Shehbaz Sharif won two more votes than the required 172 to become the country’s Prime Minister on 11 April and has ever since struggled to not only convince his own party leader and brother Nawaz Sharif to provide the support he needs to deal with multiple crises but is also engaged in a tug of war with a host of stakeholders – ranging from friendly coalition partners who nonetheless have definite views on why politically unpopular economic decisions must not be taken to the looming prospect of President Alvi of the Pakistan Tehreek-e-Insaf (PTI) asking him to seek a vote of confidence as and when instructed by the party chair, Imran Khan.
Institutional stakeholders are also increasingly visible within this milieu and are reportedly insisting that the current dispensation has been given the opportunity to reverse the unilateral electoral reforms announced by the Khan administration that they had claimed would give him an unfair advantage in elections — electoral voting machines and allowing the overseas Pakistanis to vote in the constituency they left from – but insist that bold economic decisions must be taken immediately and early elections announced (within three to upwards of five months).
Recent judicial decisions have further undermined Shehbaz Sharif’s comfort level in not only getting a vote of confidence but also to make transfers/postings of staff, regarded as an executive prerogative by previous governments.
Two prevalent factors are being ignored. First, suspension of the pledged external inflows due to the delay in the success of the International Monetary Fund’s (IMF) seventh review (whose success is contingent on deciding to withdraw the 28 February relief package).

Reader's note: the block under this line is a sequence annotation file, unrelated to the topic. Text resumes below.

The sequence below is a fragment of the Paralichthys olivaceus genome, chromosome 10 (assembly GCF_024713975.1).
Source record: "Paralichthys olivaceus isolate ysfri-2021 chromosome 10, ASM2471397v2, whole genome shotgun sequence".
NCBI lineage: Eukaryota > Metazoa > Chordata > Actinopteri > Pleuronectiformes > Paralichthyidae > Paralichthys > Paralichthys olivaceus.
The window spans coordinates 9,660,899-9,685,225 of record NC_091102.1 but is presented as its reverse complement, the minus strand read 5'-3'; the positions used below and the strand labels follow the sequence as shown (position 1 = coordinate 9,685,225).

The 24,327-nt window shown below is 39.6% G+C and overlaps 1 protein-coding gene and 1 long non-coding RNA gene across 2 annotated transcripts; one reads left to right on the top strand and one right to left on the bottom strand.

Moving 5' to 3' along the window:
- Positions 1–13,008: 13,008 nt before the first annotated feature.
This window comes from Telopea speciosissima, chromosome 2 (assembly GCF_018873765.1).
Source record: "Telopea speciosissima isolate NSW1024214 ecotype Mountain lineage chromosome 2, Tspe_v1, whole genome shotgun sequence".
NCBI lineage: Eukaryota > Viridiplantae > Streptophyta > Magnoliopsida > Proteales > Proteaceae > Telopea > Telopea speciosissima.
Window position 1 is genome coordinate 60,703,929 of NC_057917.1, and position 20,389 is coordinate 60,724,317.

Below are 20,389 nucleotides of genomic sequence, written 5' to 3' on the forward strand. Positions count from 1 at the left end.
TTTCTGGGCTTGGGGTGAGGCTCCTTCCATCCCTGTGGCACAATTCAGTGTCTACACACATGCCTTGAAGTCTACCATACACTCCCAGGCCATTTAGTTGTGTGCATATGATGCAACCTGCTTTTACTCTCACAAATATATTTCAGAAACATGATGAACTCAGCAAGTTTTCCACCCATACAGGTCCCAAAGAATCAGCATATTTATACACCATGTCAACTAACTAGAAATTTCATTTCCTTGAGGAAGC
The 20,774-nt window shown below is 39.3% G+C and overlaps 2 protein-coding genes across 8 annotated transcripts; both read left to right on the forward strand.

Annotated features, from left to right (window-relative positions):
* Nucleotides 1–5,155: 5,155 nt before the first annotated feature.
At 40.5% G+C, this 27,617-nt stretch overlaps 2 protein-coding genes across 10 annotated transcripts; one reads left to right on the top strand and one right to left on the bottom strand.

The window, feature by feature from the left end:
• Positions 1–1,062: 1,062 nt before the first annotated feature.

In the event that the review is successful macro-economic fundamentals will not stabilize over-night though some time for implementing much needed reforms would be gained. Thus in either case major economies would have to be implemented on not only the usual suspect, Public Sector Development Programme with implications on growth, but also on the budgets of all major recipients of current expenditure, including defense.
And second, there are serious domestic resource constraints, which together with inflation, would make coughing up around 500 billion rupees for elections a challenge - a conservative estimate given that the 2018 elections cost the country 440 billion rupees.
That the economic impasse has reached a critical mess is not in question. Subsidies on petroleum and products and electricity (announced on 28 February) as well as on essential food items, once extended, are well-nigh impossible to withdraw for any political government. And yet in spite of daily verbal sparring between the PTI and the coalition partners on all matters — be they in the political or economic arena — one may assume that if in government the two protagonists would think alike on two counts.
First, there would be agreement that there is an emergent need for the success of the seventh review of the International Monetary Fund (IMF) under the ongoing 6 billion dollars Extended Fund Facility programme and to augment the programme amount and phase out the harsh conditions.
While in-country debate is focused on the economic need to withdraw the 28 February relief package on petroleum and products and electricity rates, reportedly a stumbling block in the success of the seventh review to date, yet what is telling are two statements, made eleven days apart, by the previous Finance Minister Shaukat Tarin.